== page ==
In the days that followed, Councilmen Nick Collins and Paul Gawrych both publicly acknowledged that they’d also been contacted by the same person. On Aug. 10, Bob Miller accused those three councilmembers, as well as Bustos, of attacking him with a “smear campaign,” outing himself as the subject of the bribe accusation. He claimed the allegations are the result of a lawsuit filed against Mt. Pleasant on July 9 by Save Hungryneck Corridor LLC, demanding that Town Council reverse its vote to approve the project. Approval of the development by Council went against the recommendation of the Mt. Pleasant Planning Commission (not the County Commission that Miller sits on).
Commission Chairman Brock explains that after the Planning Commission’s initial decision not to approve CMP, developer Anthony McAlister returned with a scaled-down proposal. Because public hearings had ceased, the Commission voted 5-3 not to accept new information. “I understand that it didn’t seem fair to him (McAlister), so our motion to disapprove included a motion to bring it back the next month, waiving all fees and waiting periods,” explains Brock.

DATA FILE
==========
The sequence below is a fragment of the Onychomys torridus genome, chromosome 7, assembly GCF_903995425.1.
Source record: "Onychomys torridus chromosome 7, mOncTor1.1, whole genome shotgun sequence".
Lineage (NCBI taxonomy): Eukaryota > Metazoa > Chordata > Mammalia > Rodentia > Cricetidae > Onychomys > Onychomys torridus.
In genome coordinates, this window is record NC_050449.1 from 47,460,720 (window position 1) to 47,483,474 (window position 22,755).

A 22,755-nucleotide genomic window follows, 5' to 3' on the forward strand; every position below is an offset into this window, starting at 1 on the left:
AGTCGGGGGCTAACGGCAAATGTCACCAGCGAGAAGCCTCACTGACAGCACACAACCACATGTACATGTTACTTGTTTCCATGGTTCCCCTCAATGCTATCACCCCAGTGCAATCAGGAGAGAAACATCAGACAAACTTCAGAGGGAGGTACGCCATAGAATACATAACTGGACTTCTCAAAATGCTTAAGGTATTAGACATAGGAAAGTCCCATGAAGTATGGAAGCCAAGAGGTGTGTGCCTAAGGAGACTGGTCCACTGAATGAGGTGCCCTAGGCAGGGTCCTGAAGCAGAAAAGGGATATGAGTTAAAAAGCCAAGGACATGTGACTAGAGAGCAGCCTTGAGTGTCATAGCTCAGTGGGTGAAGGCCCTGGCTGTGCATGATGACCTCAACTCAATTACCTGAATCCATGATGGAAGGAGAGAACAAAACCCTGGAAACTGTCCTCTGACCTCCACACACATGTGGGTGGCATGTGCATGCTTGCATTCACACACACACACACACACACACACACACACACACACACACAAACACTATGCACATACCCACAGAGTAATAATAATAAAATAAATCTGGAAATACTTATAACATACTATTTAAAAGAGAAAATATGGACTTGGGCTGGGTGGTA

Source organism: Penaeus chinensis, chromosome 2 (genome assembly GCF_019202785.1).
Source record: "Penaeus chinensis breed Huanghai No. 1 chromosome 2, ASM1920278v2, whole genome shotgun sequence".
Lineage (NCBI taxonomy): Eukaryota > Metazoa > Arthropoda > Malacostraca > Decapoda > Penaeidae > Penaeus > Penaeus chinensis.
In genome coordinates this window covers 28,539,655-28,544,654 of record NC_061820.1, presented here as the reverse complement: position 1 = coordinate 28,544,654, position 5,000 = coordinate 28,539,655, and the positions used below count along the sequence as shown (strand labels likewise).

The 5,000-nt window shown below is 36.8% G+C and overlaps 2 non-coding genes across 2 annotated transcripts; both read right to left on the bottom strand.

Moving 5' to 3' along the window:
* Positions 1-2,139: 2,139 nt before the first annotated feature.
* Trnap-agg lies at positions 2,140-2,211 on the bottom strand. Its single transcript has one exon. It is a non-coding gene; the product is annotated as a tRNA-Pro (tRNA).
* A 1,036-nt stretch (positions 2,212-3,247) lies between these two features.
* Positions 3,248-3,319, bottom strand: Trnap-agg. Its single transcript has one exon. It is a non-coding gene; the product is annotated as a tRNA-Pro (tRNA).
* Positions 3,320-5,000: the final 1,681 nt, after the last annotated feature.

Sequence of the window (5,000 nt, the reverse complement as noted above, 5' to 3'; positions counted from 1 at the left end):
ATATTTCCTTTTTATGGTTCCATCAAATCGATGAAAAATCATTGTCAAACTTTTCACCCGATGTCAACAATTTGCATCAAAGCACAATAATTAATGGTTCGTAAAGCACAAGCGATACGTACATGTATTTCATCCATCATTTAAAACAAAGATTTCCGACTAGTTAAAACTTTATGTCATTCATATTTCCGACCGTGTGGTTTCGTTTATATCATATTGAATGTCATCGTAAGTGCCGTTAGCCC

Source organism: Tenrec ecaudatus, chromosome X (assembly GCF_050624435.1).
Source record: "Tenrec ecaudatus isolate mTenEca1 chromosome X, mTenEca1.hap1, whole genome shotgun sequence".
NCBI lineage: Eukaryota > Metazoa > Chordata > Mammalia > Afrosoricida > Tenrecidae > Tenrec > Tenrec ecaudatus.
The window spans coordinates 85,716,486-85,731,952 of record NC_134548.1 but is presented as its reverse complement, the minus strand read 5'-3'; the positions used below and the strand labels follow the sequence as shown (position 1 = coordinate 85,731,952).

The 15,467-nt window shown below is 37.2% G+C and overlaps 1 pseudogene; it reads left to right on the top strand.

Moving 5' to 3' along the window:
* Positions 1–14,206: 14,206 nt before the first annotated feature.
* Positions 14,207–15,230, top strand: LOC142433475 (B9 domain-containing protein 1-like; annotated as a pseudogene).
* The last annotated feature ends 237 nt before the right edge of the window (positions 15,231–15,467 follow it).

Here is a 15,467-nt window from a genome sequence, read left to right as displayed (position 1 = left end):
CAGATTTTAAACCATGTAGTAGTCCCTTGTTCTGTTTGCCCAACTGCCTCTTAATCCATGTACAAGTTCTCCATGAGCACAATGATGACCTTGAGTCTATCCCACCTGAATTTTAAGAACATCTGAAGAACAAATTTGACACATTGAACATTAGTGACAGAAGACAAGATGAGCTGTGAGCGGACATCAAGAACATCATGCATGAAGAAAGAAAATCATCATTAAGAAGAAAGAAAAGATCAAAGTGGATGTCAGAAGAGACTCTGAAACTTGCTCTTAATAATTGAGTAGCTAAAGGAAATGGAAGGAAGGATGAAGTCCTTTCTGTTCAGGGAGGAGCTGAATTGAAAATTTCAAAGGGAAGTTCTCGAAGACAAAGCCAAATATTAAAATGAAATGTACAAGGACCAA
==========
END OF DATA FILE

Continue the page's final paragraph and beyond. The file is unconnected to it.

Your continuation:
Town Council decided not to send it back to Commission, and it was during that time that Miller first became involved by making calls to councilmen. “I was hearing there’d be 15,000 new car trips a day. I’m a citizen of Mt. Pleasant, and I have a right to voice my concerns,” says Miller. Brock cites the progress Mt. Pleasant has made since “being up to our eyeballs in traffic at the turn of the century,” and worries that CMP will cause new congestion.
The CMP debate has pitted Commission Chair Brock and Councilmember Bustos bitterly against each other. Brock argues that Town Council consistently ignores the recommendations of the non-elected Commission he chairs, violating state law when they amend the Comprehensive Plan governing new developments without the Planning Commission’s approval.
“The Planning Commission does not approve or disapprove anything,” Bustos counters. “They recommend to council how they feel about it, and that goes to the planning committee (made up of councilmembers) who look at it and turn in a recommendation to full council. They (Commission) wanted to stonewall the CMP submittal, in my opinion, so the planning committee did what they had to do in order to keep this thing moving.”